Andrea Campbell Raises Over $60K in Less Than 24 Hours after Walsh announced as nominee for labor secretary
Campbell’s campaign for mayor raised over $60K in just 20 hours after the announcement that Mayor Marty Walsh will be President Biden’s nominee for Labor Secretary
BOSTON – In less than 24 hours since the announcement that Mayor Walsh would be President Biden’s nominee for labor secretary, Andrea Campbell’s campaign raised over $60,000 for her mayoral campaign, from over 200 individual contributions.
“This campaign was never about who is in the office, but about the future of Boston and the best person to lead us forward to confront and eradicate inequities and ensure all Bostonians have the opportunities to succeed,” said Campbell. “I’m humbled by the overwhelming support our campaign has received and the momentum we are building.”
Last night, Campbell released a new video elevating her candidacy for mayor of Boston. A native Bostonian, Campbell is running to bring the city together to break cycles of inequity and injustice, and to give every Bostonian a chance to succeed. Campbell launched her campaign for mayor three months ago outside her childhood home in Roxbury, on September 24th, 2020.
Andrea Campbell is running for Mayor to bring Boston together to break cycles of inequity and injustice, and to give every Bostonian a chance to succeed.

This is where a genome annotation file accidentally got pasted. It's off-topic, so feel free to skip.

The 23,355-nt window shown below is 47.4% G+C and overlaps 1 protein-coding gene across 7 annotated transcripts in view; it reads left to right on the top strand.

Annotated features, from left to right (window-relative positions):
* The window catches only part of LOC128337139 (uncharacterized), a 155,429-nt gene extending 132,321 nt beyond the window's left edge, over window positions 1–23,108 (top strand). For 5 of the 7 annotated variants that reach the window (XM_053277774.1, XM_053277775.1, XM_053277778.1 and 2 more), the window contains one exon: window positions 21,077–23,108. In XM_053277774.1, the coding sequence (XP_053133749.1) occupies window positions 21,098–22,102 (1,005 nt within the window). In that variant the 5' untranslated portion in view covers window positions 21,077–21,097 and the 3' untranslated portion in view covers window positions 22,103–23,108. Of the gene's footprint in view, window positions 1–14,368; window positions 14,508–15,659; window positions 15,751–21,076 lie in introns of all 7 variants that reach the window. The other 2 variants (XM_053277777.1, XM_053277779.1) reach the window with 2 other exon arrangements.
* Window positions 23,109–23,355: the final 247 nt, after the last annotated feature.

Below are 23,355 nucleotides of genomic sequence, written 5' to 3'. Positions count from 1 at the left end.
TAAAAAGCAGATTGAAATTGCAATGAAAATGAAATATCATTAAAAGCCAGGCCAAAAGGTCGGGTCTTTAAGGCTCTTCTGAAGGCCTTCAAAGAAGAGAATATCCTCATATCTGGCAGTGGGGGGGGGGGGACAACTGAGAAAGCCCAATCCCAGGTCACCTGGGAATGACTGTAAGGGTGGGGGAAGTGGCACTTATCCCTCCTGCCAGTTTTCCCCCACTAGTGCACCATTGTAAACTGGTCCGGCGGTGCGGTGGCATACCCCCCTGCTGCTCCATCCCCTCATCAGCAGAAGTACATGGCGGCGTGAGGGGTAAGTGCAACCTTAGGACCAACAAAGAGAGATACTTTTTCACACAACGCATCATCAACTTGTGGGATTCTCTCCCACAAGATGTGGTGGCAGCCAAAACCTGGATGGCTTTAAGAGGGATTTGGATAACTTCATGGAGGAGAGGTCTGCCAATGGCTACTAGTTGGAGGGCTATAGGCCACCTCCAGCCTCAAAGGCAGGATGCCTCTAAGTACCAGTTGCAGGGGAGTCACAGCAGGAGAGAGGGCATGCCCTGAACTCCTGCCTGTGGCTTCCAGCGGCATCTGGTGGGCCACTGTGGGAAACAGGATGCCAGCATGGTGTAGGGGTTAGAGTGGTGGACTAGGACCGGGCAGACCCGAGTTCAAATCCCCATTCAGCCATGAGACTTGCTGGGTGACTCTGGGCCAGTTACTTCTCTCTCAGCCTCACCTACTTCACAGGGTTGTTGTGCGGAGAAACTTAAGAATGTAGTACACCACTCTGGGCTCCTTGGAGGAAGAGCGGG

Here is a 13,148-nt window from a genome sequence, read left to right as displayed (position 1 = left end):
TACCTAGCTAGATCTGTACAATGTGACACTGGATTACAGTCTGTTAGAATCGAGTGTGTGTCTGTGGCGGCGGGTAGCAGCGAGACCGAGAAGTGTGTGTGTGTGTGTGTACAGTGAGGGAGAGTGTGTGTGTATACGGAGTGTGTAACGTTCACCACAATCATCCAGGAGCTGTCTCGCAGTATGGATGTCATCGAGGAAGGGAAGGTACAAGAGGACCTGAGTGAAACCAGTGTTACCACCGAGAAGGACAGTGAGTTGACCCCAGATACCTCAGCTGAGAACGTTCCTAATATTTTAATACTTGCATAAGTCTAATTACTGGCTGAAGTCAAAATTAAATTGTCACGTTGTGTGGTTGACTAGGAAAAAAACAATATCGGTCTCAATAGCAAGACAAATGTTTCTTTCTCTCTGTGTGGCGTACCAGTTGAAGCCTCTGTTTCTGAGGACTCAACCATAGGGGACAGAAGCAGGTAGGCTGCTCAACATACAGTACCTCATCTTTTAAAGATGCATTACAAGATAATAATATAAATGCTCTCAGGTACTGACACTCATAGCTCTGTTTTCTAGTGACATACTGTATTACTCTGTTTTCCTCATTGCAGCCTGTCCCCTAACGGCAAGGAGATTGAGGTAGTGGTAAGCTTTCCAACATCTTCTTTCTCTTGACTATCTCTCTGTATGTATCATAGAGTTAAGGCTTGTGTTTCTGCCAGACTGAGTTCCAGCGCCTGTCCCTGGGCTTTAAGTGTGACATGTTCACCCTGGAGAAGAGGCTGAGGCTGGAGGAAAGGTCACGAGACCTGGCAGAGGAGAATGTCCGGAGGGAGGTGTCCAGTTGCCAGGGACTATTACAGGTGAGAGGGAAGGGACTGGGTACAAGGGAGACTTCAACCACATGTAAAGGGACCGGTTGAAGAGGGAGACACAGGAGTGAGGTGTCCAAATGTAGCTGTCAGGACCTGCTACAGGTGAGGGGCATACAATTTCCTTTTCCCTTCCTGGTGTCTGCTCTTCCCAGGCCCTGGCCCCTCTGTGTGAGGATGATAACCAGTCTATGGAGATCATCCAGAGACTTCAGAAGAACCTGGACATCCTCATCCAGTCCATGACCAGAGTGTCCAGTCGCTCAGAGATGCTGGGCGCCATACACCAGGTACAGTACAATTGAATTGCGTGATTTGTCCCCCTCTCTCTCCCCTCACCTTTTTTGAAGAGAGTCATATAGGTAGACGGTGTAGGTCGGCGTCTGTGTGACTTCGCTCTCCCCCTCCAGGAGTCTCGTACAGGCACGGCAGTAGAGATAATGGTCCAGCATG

As a City Councilor representing District 4, which includes large sections of Dorchester and Mattapan, as well as pieces of Jamaica Plain and Roslindale, Campbell has focused on closing generational inequities in our City, whether in a criminal justice system that is unjust, a school system that under-serves communities of color, or one of the worst racial wealth gaps in America.
Campbell served as Deputy Legal Counsel in Governor Deval Patrick’s administration, working to create more equitable systems and deliver progressive change to communities across the Commonwealth. In 2015, Campbell defeated a 32-year incumbent to represent Mattapan, Dorchester, and parts of Jamaica Plain and Roslindale on the City Council.
Since then, Campbell has been a leader for equity, justice, and opportunity for all in Boston. As the first Black woman to serve as Boston City Council President, she championed an agenda that put racial equity at the top of Boston’s priority list. For years, she’s led the fight to reform our police and criminal legal systems and pushed our City and school leaders to act urgently to provide a quality public education to every student.